I have spent countless hours on the phone with Medicare and have sent additional documentation that they requested. I send the forms and information “overnight, registered” because a documented trail is needed to avoid having to start over at the beginning again and again. I was even required to send a signature from my “bank officer” and a utility bill from the office. Mr President, I don’t have a close relationship with a bank officer so this required a bank visit and took time away from caring for patients…but I certainly did comply.

I am still waiting to hear from Medicare. At my last call they said they had not received yet another document, but when I gave them the post office tracking number, they said it was received after all. They could not tell me when or if they will accept my address change.

I have bills stacking up since April and I just found out that they will not accept them if they are over 30 days old. I have cared for patients for 5 months and will not receive any reimbursement from Medicare. The rules state I cannot bill the patient or their supplemental Medicare insurance either.

Believe me, Mr. President, I commend you for taking on such a huge task. Please also know that Medicare reform is needed along with health care reform.

A loyal American ,
Internal Medicine (aka: primary care) physician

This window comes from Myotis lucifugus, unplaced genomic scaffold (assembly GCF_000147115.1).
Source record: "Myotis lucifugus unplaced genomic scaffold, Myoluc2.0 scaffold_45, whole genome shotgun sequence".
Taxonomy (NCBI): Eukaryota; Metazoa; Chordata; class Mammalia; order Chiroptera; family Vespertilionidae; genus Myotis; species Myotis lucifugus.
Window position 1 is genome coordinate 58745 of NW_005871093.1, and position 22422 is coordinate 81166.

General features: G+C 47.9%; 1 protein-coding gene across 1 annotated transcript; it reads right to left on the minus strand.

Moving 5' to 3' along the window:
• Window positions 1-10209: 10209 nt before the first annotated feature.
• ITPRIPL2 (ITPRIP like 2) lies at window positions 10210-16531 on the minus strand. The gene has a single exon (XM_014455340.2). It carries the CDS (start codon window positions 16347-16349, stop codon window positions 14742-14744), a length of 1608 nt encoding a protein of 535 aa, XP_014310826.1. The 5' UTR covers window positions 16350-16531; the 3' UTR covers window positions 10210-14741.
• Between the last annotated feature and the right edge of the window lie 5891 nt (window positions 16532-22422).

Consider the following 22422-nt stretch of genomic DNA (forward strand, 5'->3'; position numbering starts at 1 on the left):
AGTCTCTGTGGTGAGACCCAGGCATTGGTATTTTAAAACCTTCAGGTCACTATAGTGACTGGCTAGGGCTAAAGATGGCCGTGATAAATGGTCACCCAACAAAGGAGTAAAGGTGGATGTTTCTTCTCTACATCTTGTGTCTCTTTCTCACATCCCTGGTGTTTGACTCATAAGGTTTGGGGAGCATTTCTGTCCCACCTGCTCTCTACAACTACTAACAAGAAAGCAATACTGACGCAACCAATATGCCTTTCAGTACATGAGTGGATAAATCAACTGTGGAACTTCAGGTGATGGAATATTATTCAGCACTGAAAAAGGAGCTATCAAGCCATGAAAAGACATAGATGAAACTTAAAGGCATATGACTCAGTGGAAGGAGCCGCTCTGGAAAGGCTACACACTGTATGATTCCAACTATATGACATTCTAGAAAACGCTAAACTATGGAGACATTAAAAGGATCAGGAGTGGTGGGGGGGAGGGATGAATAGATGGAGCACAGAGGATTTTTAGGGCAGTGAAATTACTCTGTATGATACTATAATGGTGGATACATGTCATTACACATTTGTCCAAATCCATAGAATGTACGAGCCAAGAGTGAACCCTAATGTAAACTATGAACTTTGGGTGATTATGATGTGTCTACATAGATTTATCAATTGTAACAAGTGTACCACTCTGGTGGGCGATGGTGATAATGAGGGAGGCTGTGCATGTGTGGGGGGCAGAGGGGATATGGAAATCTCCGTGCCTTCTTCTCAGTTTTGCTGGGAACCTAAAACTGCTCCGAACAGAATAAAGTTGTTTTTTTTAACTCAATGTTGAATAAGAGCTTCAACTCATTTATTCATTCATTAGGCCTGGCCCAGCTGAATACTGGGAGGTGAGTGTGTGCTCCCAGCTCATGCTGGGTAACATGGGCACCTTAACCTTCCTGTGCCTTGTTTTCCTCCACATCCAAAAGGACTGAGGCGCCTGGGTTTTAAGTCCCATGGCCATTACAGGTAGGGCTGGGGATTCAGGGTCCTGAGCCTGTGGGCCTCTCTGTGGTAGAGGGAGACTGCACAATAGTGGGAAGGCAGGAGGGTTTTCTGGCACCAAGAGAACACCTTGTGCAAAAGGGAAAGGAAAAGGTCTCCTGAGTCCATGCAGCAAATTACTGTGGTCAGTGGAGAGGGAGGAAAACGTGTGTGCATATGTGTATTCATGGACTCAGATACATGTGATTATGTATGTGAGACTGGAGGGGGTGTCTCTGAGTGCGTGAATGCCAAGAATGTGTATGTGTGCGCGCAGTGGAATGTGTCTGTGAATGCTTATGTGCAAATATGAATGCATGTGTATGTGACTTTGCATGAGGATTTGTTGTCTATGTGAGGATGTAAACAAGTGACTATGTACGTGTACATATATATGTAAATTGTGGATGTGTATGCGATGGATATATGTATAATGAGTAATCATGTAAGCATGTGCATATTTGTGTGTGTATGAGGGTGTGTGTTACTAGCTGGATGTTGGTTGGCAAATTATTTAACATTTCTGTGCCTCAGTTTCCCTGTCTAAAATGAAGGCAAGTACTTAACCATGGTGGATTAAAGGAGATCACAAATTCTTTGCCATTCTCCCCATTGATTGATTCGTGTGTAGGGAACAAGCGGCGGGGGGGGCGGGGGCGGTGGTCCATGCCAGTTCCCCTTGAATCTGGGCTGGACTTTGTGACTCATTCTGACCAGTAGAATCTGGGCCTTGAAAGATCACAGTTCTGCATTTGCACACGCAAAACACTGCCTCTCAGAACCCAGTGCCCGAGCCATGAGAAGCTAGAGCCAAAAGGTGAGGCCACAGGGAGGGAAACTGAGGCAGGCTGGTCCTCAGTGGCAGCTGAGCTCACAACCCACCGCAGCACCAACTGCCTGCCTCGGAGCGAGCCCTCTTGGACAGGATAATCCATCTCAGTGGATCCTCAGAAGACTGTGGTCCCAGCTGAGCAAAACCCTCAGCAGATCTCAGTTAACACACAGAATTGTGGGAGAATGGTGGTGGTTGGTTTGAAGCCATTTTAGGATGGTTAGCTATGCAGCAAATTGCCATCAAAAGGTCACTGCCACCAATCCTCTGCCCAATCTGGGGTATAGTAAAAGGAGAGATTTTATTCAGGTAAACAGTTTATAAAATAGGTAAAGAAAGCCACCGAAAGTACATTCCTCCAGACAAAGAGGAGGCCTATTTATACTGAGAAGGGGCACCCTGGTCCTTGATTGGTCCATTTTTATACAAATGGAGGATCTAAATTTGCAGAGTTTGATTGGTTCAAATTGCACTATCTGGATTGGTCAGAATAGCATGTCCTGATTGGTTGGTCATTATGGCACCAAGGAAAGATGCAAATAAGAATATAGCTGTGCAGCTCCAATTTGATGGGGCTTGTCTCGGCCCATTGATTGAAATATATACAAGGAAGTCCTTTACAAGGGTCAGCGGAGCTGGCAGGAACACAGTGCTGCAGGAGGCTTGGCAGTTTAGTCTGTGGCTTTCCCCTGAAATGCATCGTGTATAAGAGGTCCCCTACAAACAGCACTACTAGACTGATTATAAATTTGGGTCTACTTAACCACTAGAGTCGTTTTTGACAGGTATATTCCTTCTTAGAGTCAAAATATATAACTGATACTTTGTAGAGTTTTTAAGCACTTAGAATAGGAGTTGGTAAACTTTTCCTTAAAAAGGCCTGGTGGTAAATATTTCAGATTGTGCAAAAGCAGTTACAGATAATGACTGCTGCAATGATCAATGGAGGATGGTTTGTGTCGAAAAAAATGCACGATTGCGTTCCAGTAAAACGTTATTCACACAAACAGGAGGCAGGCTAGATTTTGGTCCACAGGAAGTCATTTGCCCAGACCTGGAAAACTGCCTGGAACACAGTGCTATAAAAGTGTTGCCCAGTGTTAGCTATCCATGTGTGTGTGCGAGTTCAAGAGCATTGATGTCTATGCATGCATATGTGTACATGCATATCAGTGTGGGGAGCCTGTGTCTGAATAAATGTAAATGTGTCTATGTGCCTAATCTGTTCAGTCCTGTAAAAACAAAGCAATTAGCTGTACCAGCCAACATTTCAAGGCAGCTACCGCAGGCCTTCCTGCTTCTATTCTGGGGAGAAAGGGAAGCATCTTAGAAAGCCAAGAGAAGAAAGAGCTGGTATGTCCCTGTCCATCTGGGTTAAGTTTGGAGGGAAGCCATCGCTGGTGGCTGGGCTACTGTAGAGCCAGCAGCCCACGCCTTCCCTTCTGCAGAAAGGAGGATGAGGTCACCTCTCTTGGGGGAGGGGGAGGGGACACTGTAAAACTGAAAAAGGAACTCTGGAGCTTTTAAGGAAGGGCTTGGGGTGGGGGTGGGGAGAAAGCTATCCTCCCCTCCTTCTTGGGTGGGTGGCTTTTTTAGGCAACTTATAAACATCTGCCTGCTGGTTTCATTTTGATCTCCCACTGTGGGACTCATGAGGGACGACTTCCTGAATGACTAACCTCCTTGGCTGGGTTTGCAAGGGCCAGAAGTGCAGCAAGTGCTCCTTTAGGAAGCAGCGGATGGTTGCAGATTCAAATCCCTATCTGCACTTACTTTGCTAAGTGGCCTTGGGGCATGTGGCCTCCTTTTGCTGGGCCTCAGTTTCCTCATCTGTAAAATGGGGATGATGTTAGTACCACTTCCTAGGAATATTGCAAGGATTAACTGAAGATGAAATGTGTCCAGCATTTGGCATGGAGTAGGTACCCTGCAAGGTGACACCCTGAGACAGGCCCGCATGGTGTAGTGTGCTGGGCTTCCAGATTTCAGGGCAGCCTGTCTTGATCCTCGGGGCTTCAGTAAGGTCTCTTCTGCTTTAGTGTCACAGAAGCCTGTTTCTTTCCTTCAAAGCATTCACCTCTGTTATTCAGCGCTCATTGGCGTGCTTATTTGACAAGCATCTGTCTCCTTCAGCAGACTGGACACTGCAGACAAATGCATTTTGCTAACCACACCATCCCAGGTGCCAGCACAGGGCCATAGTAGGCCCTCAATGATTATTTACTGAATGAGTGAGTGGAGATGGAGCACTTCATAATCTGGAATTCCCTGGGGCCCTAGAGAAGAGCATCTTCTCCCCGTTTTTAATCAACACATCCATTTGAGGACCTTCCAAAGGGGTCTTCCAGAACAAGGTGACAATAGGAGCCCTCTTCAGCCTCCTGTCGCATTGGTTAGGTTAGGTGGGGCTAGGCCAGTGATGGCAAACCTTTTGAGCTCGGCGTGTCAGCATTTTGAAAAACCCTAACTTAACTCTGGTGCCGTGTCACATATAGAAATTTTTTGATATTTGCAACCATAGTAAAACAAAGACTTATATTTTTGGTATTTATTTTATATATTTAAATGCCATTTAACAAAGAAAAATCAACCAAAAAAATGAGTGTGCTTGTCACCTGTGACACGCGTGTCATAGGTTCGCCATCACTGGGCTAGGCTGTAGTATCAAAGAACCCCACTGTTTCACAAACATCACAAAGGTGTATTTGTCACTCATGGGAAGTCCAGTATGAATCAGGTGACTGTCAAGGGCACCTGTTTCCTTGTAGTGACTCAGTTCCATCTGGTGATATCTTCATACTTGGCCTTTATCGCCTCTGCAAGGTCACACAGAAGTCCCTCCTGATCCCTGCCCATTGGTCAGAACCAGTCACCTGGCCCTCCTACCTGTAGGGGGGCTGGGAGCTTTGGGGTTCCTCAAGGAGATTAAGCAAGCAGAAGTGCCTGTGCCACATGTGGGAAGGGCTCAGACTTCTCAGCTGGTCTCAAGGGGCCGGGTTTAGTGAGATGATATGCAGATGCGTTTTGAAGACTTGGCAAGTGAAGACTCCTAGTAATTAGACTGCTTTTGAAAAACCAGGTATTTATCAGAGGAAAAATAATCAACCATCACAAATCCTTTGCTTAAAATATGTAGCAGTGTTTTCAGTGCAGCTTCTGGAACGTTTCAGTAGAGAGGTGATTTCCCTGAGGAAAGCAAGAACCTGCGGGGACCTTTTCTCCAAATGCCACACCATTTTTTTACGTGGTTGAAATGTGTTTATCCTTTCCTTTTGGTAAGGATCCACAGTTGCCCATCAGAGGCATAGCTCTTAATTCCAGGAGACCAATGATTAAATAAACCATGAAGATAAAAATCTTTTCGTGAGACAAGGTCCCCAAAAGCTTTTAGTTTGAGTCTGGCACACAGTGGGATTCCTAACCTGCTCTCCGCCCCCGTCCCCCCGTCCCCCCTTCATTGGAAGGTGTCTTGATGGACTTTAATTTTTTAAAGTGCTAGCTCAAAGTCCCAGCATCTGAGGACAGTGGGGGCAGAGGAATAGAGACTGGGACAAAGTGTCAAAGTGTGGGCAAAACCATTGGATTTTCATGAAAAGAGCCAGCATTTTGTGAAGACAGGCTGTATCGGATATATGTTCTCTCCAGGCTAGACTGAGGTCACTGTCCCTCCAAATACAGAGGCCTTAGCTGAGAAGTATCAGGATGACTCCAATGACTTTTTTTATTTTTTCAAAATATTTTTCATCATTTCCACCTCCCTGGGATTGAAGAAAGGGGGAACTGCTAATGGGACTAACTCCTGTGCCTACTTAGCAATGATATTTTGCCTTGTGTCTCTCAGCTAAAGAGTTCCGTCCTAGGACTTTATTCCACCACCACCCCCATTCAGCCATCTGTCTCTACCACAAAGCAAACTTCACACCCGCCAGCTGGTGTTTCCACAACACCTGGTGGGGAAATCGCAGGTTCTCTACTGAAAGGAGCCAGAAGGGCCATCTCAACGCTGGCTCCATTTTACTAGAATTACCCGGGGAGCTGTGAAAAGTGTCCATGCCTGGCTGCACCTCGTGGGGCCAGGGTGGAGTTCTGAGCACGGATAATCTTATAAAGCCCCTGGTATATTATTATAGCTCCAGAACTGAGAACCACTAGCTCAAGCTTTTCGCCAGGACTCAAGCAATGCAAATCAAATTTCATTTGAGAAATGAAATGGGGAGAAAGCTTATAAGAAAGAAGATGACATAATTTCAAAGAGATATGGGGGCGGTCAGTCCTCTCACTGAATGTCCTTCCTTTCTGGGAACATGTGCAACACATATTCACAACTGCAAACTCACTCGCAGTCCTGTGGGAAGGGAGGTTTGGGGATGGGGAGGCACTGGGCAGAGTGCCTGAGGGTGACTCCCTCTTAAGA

*This blog post was originally published at EverythingHealth*

The AMA And Congress: How To Cross The Cultural Divide

The AMA’s communications department kindly sent me a copy of a letter that they (and 9 other professional society CEOs or Presidents) recently sent to Barack Obama and 12 members of congress. I’ve been blogging about the fact that healthcare providers in general, and physicians in particular, do not seem to have much of a voice in healthcare policy. In fact, from what I can tell, Dr. Nancy Nielsen is carrying the torch almost exclusively. I don’t mean to belittle anyone’s efforts, it’s just that I’ve noticed that she is often the only physician at the highest level policy meetings.

So it was with great interest that I read the group letter to Obama et al., wondering what collective message our physician leaders were trying to get across. The writing was academic – using terminology familiar to those heavily steeped in medicine – and emphasized the creation of a patient-centered culture supported by evidence based medicine.

However, the letter raised an interesting question in my mind: Will members of congress read and understand it? I believe that the most effective letters to congress are likely to share three qualities: 1) they must be emotionally provocative 2) they must be written at about the 6th grade reading level 3) they must be brief.